Spatially Varying Relationships between Land Use and Water Quality across an Urbanization Gradient Explored by Geographically Weighted Regression

Applied Geography, In Press, Corrected Proof, Available online 3 September 2010

Jun Tu

“Significant relationships between land use and water quality have been found in watersheds around the world. The relationships are commonly examined by conventional statistical methods, such as ordinary least squares regression (OLS) and Spearman’s rank correlation analysis, which assume the relationships are constant across space. However, the relationships often might vary over space because watershed characteristics and pollution sources are not the same in different places. This study applies an exploratory spatial data analysis (ESDA) technique, geographically weighted regression (GWR), to analyze the spatially varying relationships between six land use and fourteen water quality indicators across watersheds with different levels of urbanization in eastern Massachusetts, USA. The study finds that the relationships between water quality and land use and the abilities of land use indicators to explain water quality vary across the urbanization gradient in the studied watersheds. Percentages of commercial and industrial lands have stronger positive relationships with the concentrations of water pollutants in less-urbanized areas than in highly-urbanized areas. Percentages of agricultural land, residential land, and recreation use show significant positive relationships with the concentrations of water pollutants at some sampling sites within less-urbanized areas, whereas they have significant negative relationships at some sampling sites within highly-urbanized areas. Thus, the adverse impact of land use changes on water quality is more substantial in less-urbanized suburban areas than that in highly-urbanized central cities. Pollution control policies should be adjusted in different areas based on the spatially varying pollution sources and good predictors of water quality.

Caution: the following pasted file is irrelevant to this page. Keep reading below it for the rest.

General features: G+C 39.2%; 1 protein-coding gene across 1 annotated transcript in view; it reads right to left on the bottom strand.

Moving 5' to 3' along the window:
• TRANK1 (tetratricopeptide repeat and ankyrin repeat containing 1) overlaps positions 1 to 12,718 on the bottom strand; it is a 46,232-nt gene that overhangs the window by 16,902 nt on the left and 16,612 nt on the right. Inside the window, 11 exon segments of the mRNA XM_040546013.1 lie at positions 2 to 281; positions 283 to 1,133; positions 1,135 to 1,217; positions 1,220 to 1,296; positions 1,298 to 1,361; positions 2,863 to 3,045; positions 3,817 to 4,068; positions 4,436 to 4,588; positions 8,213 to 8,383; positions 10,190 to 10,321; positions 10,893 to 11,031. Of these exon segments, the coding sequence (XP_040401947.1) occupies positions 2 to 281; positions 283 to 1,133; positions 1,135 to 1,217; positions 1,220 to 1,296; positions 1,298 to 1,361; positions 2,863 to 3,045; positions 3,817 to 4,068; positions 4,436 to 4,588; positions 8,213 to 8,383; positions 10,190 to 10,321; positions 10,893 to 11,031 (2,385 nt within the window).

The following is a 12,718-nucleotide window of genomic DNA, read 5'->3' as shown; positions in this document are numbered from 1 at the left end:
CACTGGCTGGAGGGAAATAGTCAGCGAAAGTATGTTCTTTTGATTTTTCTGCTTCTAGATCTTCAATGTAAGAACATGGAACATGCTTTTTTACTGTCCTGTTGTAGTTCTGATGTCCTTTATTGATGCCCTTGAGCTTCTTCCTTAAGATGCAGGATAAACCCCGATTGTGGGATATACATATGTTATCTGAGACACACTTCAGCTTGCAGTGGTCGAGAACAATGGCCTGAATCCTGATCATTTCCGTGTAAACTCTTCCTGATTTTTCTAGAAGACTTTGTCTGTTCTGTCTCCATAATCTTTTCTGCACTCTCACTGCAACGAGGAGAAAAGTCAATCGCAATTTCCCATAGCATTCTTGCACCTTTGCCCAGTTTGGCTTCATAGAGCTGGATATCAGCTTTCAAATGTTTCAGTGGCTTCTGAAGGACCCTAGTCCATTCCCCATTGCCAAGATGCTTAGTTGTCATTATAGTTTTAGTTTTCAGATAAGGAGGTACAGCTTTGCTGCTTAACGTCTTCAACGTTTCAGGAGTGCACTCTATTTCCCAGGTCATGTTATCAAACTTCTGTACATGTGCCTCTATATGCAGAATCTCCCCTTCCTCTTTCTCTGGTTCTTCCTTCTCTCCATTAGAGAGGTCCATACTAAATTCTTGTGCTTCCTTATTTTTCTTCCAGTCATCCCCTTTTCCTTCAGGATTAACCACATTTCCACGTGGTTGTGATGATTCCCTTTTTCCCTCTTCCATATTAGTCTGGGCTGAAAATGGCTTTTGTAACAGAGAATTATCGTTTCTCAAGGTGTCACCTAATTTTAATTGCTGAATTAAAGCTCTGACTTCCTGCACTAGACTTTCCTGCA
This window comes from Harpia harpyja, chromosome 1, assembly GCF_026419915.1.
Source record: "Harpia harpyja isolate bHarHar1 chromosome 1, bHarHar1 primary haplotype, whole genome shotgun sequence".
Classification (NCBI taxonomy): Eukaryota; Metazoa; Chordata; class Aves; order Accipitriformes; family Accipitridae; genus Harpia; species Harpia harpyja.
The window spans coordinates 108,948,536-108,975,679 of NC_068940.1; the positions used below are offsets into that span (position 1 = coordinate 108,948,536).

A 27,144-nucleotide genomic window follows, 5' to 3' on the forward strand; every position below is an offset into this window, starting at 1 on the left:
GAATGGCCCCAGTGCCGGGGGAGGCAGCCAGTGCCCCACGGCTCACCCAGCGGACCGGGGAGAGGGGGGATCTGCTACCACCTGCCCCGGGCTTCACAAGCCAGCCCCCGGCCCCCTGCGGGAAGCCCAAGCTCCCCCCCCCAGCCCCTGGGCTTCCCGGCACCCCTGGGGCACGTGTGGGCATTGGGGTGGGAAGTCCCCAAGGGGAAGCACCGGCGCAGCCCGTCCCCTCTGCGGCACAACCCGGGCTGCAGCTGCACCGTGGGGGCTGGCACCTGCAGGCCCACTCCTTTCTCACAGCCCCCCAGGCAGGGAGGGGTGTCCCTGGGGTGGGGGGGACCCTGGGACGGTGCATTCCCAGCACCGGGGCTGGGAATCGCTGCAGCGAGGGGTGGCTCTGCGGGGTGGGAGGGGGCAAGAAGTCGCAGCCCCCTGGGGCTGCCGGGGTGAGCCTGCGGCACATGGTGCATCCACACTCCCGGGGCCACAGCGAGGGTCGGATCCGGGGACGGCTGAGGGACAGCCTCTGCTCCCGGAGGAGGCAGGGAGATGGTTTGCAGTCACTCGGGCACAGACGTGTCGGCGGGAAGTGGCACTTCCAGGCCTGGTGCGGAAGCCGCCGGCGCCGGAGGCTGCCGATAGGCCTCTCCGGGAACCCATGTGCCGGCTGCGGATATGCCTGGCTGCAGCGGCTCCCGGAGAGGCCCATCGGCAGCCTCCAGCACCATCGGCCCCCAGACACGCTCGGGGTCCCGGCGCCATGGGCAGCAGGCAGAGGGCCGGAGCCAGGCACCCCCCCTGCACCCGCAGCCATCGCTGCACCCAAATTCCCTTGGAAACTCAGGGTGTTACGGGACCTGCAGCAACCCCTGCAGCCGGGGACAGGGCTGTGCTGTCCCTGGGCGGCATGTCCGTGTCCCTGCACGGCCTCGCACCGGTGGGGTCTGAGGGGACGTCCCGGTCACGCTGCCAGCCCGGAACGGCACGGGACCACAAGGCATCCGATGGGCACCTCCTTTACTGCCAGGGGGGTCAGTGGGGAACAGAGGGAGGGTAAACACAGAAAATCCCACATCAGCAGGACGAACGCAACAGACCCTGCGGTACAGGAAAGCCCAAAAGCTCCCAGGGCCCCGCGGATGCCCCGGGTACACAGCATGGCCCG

“Research highlights

  • This study extends the application of geographically weighted regression (GWR) to water resources research. This study applies GWR to analyze the spatially varying relationships between land use and water quality across watersheds with different levels of urbanization in eastern Massachusetts, USA.
  • The study has several novel findings: 1) It finds that the relationships between water quality and land use and the abilities of land use indicators to explain water quality vary across the urbanization gradient in the studied watersheds. 2) Percentages of commercial and industrial lands have stronger positive relationships with the concentrations of water pollutants in less-urbanized areas than in highly-urbanized areas. Percentages of agricultural land, residential land, and recreation use show significant positive relationships with the concentrations of water pollutants at some sampling sites within less-urbanized areas, whereas they have significant negative relationships at some sampling sites within highly-urbanized areas. Thus, the adverse impact of land use changes on water quality is more substantial in less-urbanized suburban areas than that in highly-urbanized central cities.
  • This study has important policy implications for choosing urbanization pattern. The findings of this study suggest that smart growth that promotes high-density development in the center of a city has less adverse impact on water quality than urban sprawl that encourages low-density suburban.
  • The study suggests that GWR can serve as a useful tool for policy makers, regional and local agencies, and researchers to unveil the local pollution causes, to improve the understanding of local pollution status, and to adopt appropriate environmental and land use planning policies suitable to the local watershed conservation and management.”

More information